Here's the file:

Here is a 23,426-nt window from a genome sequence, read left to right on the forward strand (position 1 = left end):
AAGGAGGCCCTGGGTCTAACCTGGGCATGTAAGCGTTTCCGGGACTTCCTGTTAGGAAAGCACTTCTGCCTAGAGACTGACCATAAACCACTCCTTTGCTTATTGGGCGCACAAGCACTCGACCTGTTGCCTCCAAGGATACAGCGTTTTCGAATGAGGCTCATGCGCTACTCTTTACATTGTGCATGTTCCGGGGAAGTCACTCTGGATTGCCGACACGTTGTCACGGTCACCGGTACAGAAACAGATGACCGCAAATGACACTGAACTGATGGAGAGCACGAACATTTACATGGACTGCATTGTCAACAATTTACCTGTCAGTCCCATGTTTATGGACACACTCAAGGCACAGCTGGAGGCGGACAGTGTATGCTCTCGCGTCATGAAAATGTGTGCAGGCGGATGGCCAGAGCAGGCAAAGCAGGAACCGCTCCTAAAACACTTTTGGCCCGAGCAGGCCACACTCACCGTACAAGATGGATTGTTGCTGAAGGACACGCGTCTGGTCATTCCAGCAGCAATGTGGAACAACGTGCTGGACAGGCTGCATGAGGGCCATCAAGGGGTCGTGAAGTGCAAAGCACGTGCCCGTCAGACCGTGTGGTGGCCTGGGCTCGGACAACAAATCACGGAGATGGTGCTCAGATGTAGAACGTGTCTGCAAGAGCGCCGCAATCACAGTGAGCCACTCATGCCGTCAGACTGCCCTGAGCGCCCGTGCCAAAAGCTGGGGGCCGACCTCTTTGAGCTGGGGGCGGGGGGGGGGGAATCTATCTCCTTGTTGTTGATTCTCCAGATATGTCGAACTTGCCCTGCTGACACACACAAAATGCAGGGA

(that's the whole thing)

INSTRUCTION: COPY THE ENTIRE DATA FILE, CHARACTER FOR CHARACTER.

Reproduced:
Here is a 23,426-nt window from a genome sequence, read left to right on the forward strand (position 1 = left end):
AAGGAGGCCCTGGGTCTAACCTGGGCATGTAAGCGTTTCCGGGACTTCCTGTTAGGAAAGCACTTCTGCCTAGAGACTGACCATAAACCACTCCTTTGCTTATTGGGCGCACAAGCACTCGACCTGTTGCCTCCAAGGATACAGCGTTTTCGAATGAGGCTCATGCGCTACTCTTTACATTGTGCATGTTCCGGGGAAGTCACTCTGGATTGCCGACACGTTGTCACGGTCACCGGTACAGAAACAGATGACCGCAAATGACACTGAACTGATGGAGAGCACGAACATTTACATGGACTGCATTGTCAACAATTTACCTGTCAGTCCCATGTTTATGGACACACTCAAGGCACAGCTGGAGGCGGACAGTGTATGCTCTCGCGTCATGAAAATGTGTGCAGGCGGATGGCCAGAGCAGGCAAAGCAGGAACCGCTCCTAAAACACTTTTGGCCCGAGCAGGCCACACTCACCGTACAAGATGGATTGTTGCTGAAGGACACGCGTCTGGTCATTCCAGCAGCAATGTGGAACAACGTGCTGGACAGGCTGCATGAGGGCCATCAAGGGGTCGTGAAGTGCAAAGCACGTGCCCGTCAGACCGTGTGGTGGCCTGGGCTCGGACAACAAATCACGGAGATGGTGCTCAGATGTAGAACGTGTCTGCAAGAGCGCCGCAATCACAGTGAGCCACTCATGCCGTCAGACTGCCCTGAGCGCCCGTGCCAAAAGCTGGGGGCCGACCTCTTTGAGCTGGGGGCGGGGGGGGGGGAATCTATCTCCTTGTTGTTGATTCTCCAGATATGTCGAACTTGCCCTGCTGACACACACAAAATGCAGGGA